Hey pallies, likes I am so so delighted to 'gain be able to share more with you by our Dino-devoted pallie Mr. Kliph Nesteroff. Mr. Nesteroff, as you will recall, was the dude who recently penned that stunnin'ly stellar summary of Dino's Lodge restaurant...an awesome combination of prose and pixs delvin' deeply into the Dino-history of that Dino-eatery.
Well today, Kliph lends his talents to an essay focusin' on dem celebrity roasts featurin' our most beloved Dino. From Nesteroff's personal pad, "Classic Television Showbiz," comes a marvelous mix of pixs from the Dino-roasts and prose written by none other then Mr. Nick Tosches, our Dino's premier biographer in "DINO: Living High In The Dirty Business Of Dreams."
Likes I thinks that most of us Dino-holics woulda agree that the Dean Martin Celebrity Roasts were certainly not the pinacle of perfection when it comes to our Dino's performances, but for those of us who are likes totally totally sold out to our great man, even these lesser shows are likes so so full of Dino-pleasure.
I'm 'specially delighted with how Nesteroff has found some really rad pixs of our Dino and pallies to accompany Tosches' wisely written words. I have actually been thinkin' of doin' somethin' likes this with some of Tosches' Dino-reflections myself ...cool to see our pallie Kliph beatin' me to the Dino-punch!
ilovedinomartin sez our thanks again to Mr. Kliph Nesteroff for continuin' to share his Dino-passion in this way with his readers...each bit of Dino-devotion is sure to help others to come to know, love, and honor our most beloved Dino! To view this in it's original format, just clicks on the tagg of this Dino-message. Dino-honorin', DMP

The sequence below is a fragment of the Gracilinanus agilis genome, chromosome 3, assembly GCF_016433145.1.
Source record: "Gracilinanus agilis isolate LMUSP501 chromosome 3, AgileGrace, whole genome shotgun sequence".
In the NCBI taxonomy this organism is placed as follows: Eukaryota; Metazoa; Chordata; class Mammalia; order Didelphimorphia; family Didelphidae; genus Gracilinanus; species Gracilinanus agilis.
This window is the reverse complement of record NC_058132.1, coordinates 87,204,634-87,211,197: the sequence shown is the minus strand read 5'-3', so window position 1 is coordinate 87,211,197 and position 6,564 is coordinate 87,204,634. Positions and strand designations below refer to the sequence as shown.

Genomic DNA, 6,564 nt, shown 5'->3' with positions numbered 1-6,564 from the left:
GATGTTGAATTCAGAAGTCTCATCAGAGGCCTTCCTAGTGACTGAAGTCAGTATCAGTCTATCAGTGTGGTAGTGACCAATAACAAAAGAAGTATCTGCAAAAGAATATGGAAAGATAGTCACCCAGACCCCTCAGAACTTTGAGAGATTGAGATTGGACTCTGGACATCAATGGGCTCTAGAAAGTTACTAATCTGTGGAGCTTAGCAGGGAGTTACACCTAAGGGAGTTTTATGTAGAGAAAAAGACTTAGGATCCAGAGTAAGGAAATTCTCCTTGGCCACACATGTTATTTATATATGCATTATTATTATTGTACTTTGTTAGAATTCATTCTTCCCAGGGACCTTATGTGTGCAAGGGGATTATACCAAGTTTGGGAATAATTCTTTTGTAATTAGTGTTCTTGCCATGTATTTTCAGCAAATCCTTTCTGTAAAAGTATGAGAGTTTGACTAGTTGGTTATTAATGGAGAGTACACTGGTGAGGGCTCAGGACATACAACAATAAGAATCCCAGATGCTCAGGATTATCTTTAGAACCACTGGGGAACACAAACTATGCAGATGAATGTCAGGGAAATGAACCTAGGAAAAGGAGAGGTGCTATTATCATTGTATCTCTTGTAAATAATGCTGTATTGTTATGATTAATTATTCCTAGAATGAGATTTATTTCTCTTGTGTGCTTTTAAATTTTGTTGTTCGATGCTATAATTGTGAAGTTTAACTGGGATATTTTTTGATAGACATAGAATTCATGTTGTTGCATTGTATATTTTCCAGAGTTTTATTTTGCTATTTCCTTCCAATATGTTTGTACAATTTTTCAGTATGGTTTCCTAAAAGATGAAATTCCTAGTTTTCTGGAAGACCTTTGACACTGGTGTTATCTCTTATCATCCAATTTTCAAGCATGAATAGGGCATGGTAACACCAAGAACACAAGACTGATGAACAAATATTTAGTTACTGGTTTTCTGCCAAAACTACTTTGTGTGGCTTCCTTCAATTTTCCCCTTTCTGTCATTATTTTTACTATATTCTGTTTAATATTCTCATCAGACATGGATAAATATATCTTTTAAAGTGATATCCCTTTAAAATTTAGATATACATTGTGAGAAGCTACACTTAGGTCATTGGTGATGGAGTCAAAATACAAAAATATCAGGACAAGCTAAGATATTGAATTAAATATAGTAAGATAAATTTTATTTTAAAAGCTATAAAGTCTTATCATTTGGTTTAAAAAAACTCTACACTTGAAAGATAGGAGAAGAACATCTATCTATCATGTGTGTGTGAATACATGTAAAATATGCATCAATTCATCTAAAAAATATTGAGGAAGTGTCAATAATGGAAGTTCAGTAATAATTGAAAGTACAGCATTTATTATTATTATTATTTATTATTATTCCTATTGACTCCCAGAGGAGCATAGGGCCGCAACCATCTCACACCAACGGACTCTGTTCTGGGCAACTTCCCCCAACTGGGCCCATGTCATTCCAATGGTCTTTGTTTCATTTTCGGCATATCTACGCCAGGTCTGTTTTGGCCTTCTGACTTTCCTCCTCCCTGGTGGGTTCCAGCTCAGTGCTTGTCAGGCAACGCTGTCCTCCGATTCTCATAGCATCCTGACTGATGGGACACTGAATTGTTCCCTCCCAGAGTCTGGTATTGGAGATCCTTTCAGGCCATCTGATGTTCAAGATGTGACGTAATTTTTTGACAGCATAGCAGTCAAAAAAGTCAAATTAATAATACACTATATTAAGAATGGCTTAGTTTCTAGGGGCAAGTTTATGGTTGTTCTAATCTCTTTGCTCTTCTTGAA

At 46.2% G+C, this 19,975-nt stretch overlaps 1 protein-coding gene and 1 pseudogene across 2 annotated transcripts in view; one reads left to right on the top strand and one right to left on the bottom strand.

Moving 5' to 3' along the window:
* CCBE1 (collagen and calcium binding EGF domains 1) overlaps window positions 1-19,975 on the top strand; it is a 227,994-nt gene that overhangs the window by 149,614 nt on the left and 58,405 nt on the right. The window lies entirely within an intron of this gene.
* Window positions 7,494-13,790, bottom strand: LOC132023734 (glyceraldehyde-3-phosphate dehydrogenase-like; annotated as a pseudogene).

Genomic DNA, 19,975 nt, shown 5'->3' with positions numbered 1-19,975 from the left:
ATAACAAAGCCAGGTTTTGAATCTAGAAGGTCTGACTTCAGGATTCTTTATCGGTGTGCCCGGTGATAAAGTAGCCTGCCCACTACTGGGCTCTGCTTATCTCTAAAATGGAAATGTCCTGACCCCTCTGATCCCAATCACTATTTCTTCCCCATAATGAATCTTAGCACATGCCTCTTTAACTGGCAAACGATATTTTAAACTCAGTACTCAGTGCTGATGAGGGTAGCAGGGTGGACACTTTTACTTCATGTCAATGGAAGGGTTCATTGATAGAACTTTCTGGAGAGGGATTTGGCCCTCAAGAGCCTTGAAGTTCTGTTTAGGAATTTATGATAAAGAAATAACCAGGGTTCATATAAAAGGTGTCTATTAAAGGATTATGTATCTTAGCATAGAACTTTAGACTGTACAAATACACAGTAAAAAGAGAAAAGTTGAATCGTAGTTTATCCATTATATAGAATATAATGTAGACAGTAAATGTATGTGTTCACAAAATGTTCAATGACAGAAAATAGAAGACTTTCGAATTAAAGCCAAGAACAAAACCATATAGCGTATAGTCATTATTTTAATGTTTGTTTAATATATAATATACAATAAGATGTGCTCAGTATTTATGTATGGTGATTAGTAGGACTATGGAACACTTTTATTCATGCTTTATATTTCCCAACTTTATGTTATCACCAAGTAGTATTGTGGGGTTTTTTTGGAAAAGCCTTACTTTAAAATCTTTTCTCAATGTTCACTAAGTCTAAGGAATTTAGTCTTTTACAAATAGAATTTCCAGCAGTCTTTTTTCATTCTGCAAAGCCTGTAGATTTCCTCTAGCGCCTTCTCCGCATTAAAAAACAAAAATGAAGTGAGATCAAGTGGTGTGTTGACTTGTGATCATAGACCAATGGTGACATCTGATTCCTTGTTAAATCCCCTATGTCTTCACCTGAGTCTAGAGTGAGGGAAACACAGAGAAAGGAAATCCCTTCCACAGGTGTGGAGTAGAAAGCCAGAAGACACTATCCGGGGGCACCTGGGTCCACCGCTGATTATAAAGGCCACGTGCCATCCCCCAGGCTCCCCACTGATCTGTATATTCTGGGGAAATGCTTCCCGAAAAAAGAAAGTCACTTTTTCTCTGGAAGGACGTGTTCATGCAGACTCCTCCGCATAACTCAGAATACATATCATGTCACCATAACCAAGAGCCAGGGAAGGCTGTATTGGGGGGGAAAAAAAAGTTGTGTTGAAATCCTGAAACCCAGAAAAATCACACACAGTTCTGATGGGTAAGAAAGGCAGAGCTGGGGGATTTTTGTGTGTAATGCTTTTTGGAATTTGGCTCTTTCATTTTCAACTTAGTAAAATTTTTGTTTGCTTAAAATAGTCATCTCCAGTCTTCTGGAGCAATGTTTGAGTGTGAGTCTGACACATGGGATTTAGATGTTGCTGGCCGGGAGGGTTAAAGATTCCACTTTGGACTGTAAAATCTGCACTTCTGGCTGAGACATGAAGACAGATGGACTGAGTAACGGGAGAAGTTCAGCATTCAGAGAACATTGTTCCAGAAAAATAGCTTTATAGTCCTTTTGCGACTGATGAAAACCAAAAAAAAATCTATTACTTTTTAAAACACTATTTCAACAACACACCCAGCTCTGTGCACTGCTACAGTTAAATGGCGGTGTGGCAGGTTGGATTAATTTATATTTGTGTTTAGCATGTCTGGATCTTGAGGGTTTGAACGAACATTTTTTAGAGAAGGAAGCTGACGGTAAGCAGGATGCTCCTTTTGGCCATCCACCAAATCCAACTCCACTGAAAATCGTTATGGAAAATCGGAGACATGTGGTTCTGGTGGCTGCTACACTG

Dais of Despair: The Dean Martin Celebrity Roasts
"Yeah, the Dean Martin ones were quickies ... They had terrible writers." - 88 year old comedian Jack Carter
"It was a dais of despair." - Author Nick Tosches
"Dean's presence on television after 1975 would be represented by The Dean Martin Celebrity Roast. It was a dais of despair. They sat at banquet tables at either side of the podium: the undead of dreamland and the fleeting stars of the television seasons, each rising in turn, at the beckoning of Dean or his bloated sidekick, Orson Welles, to deliver the moribund jokes consigned to him for the occasion.
Taped in part at the NBC Studio in Burbank and partly at the Ziegfeld Room of the MGM Grand in Vegas, guests often delivered their lines to empty chairs or pretended spontaneous laughter at words that had been uttered in another state. As many as a thousand cut-and-paste edits were done to give each show the illusion that everyone was together in the same place at the same time.
But no amount of editing could vanquish the pervasive air of hollow artificiality that came through. The forced attempts at humor came from a ten-writer assembly line; only Jonathan Winters and Don Rickles were ever allowed to write their own material. The jokes were so bad and the canned laughter so false, and that pervading hollow artificiality so funereal, that the shows had the quality of a relentlessly monotonous but vaguely disquieting dream.
There were those that found The Dean Martin Celebrity Roast entertaining. There were those who lived canned lives, who found release through canned laughter. "Time cries and lets you care," the commercial said. Canned sadness, canned happiness: a wasteland full of empty cans.
And there slouched Dean boozily at the dais - perhaps alone among the empty chairs, perhaps with the ghosts of others nearby - laughing forlornly at God only knew what."
- Nick Tosches, Dino: Living High in the Dirty Business of Dreams (1992, Doubleday)
Posted by Kliph Nesteroff at 12:00 AM